The civil rights veteran and former SDLP leader, John Hume, has been credited with helping to import financial co-operativism into Ireland by establishing one of the first credit unions on these islands in Derry in the late 1950s.
Mr. Hume was recognised for his role in developing the self-help financial services model during the passage of the Industrial and Provident Societies (Amendment) Bill through the Dáil.
“Co-operative financial services have also been successful in Ireland with the establishing of the credit union movement,” said Independent T.D. Tommy Broughan, speaking in support of the bill, which is aimed at easing the formation and functioning of co-operatives In Ireland.
“It came to this country from the United States through the great John Hume, who started the first one in Derry,” said Deputy Broughan.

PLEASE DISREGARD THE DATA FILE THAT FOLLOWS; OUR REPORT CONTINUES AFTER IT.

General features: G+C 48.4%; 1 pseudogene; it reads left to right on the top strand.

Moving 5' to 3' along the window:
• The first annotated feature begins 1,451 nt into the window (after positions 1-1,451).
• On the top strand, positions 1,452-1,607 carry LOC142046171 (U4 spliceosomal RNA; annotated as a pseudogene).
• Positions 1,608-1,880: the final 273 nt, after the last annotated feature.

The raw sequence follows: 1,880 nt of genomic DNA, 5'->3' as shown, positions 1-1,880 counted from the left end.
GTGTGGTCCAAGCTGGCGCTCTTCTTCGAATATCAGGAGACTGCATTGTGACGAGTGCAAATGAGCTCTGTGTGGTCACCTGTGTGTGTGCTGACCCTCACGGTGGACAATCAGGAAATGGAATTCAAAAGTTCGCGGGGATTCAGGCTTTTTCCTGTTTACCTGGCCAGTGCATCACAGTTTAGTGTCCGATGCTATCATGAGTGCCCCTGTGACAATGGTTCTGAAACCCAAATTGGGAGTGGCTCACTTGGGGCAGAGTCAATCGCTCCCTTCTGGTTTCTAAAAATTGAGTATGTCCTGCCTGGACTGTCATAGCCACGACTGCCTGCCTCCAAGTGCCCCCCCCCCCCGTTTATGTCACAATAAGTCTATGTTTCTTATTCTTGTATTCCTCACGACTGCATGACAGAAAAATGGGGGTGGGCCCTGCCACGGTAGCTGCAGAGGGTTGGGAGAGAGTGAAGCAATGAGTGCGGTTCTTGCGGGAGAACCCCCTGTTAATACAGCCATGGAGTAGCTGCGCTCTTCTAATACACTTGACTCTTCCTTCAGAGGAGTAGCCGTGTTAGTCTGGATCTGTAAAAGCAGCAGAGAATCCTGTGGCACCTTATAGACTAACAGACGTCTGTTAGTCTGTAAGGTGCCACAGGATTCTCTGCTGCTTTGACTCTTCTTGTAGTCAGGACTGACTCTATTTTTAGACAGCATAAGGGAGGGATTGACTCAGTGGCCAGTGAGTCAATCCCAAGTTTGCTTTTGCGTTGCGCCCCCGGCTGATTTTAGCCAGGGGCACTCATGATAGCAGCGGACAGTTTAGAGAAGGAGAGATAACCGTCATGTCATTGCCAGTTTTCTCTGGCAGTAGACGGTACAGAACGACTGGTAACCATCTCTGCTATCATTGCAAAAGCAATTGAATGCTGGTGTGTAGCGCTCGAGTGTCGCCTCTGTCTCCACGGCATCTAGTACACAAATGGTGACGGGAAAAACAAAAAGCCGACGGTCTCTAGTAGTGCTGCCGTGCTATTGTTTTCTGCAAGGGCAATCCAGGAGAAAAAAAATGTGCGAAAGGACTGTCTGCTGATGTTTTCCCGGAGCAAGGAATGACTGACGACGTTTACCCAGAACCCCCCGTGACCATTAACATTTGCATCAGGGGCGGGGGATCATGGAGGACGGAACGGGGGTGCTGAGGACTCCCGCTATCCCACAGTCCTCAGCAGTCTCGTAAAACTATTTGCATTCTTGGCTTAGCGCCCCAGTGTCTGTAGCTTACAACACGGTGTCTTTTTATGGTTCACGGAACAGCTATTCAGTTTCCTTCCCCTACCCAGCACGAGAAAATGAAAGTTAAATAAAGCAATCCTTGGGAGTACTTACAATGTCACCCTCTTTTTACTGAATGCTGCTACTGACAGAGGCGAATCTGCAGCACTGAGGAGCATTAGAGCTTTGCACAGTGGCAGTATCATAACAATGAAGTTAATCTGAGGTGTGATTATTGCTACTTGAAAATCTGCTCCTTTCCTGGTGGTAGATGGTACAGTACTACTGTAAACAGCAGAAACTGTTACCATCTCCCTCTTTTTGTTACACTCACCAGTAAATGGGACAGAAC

The Irish credit union movement was originally inspired by the Cork-schoolteacher Nora Herlihy who in the 1950s was asked by the US Credit Union National Association to investigate the roll-out of the Credit Union model in Ireland.
The Derry Credit Union, established in 1960, was one of the first of its kind on the island of Ireland. Only the Donore Credit Union in Dublin (founded 1958), and the Clones Credit Union (founded 1959) in Monaghan pre-dated what has since become a Derry institution.
The Derry Credit Union was the first co-operative lending service established in the North and is the first recorded credit union in the whole of the United Kingdom.
Deputy Broughan said: “Co-operatives are a powerful tradition in our country and it seems that, in the interim period, and particularly following the horrible years of grotesque capitalism under Margaret Thatcher and Ronald Reagan, we have totally neglected this sector.”
John Hume, credited for helping bring Credit Union model to Ireland.